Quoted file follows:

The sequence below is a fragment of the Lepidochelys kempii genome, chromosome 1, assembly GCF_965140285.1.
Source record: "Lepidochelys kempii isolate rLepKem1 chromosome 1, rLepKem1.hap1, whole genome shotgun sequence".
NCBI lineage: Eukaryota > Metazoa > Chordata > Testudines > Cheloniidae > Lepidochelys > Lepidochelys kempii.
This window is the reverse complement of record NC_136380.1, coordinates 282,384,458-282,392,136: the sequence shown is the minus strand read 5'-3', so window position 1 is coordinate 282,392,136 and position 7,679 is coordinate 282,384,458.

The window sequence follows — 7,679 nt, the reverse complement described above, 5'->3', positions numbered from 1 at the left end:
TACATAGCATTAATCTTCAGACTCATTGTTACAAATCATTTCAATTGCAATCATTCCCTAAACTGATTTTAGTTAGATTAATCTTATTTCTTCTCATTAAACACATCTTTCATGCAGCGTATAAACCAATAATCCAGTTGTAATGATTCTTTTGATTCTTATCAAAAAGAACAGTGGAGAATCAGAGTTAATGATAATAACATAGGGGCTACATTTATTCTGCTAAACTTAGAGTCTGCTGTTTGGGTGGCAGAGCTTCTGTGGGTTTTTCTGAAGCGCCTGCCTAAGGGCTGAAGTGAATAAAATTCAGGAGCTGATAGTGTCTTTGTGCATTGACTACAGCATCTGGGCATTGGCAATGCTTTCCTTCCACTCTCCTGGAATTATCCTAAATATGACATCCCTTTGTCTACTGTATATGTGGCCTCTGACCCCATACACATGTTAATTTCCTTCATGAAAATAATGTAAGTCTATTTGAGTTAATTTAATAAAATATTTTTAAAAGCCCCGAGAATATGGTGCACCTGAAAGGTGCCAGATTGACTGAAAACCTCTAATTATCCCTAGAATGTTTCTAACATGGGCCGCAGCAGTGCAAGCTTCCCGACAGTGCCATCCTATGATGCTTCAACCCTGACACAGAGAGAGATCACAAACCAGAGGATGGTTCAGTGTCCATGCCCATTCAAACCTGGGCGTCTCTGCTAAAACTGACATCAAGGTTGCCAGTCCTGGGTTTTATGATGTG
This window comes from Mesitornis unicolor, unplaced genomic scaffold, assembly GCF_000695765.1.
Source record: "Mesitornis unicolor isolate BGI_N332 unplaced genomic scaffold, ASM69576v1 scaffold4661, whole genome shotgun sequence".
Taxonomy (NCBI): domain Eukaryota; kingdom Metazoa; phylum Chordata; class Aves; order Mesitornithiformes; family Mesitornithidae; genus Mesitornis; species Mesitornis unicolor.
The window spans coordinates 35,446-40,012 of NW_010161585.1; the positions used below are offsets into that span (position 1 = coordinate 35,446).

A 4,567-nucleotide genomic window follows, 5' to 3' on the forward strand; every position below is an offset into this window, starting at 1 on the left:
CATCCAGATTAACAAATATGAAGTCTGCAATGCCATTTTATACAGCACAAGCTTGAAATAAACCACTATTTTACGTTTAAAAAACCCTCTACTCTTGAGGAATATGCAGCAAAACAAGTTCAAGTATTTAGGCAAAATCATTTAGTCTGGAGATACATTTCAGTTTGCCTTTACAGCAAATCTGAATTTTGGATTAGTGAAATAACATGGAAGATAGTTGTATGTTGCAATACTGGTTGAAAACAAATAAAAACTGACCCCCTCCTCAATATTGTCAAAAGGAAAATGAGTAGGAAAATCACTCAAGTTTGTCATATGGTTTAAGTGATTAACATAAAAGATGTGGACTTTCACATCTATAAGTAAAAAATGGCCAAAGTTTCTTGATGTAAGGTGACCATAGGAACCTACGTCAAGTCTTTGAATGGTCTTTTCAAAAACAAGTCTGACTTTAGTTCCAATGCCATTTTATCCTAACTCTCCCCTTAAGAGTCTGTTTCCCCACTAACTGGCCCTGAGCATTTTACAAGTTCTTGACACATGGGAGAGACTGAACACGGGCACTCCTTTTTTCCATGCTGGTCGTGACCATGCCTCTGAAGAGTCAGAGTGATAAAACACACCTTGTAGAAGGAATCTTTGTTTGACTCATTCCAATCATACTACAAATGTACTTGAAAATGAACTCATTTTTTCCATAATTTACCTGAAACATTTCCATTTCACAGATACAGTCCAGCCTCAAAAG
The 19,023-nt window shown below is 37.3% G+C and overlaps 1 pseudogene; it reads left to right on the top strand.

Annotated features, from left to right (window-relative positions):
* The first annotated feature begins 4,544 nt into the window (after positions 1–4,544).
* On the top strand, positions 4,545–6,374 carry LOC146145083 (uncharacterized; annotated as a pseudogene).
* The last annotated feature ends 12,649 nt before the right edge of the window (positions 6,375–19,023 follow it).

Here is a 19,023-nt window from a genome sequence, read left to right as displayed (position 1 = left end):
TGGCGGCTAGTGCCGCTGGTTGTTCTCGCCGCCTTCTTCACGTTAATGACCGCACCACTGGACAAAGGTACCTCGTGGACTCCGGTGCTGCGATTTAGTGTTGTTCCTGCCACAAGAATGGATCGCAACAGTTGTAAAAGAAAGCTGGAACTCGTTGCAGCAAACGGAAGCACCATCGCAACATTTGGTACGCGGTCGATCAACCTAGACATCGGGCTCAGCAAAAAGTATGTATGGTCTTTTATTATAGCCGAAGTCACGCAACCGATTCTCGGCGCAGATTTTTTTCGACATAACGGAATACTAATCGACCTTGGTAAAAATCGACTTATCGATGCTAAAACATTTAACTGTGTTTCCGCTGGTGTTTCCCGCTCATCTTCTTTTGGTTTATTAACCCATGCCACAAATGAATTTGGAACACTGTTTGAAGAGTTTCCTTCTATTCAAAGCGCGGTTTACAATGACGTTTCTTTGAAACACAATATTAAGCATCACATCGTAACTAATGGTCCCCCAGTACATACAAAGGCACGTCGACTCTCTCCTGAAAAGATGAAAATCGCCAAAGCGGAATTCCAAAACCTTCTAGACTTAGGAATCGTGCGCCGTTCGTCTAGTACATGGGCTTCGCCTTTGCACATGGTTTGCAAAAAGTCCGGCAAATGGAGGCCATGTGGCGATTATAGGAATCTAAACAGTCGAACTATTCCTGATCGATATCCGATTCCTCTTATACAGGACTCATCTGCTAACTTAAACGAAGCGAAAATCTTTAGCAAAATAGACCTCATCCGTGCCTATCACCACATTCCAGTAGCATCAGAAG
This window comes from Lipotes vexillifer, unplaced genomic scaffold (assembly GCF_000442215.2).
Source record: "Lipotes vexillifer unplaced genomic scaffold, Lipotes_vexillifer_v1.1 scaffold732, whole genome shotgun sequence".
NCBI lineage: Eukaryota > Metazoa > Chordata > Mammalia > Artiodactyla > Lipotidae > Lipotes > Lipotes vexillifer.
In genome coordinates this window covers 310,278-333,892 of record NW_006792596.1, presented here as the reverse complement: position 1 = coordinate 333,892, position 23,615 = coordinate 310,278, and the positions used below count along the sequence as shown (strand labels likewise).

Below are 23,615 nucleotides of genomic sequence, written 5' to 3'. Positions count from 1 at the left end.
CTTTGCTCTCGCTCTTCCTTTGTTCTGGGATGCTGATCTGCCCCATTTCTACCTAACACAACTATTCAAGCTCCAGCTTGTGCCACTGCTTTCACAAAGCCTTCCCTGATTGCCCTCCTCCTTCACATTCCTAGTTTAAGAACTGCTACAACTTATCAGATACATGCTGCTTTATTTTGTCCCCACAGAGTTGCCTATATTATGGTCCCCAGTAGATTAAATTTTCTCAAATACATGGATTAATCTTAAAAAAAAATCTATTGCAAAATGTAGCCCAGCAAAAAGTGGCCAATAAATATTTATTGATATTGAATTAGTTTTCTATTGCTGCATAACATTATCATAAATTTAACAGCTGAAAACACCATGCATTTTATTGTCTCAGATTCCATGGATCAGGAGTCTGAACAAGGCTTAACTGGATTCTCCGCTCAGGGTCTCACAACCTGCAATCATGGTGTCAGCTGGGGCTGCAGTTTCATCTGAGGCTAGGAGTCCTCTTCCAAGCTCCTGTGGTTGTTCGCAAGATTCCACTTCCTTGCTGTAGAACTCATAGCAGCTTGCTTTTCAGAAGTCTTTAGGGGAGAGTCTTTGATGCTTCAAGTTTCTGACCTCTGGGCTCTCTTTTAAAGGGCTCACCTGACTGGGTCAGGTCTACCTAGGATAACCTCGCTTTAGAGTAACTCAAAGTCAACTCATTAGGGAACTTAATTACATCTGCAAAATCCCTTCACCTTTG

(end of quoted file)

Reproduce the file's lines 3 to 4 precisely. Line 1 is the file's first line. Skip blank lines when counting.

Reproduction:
NCBI lineage: Eukaryota > Metazoa > Chordata > Testudines > Cheloniidae > Lepidochelys > Lepidochelys kempii.
This window is the reverse complement of record NC_136380.1, coordinates 282,384,458-282,392,136: the sequence shown is the minus strand read 5'-3', so window position 1 is coordinate 282,392,136 and position 7,679 is coordinate 282,384,458.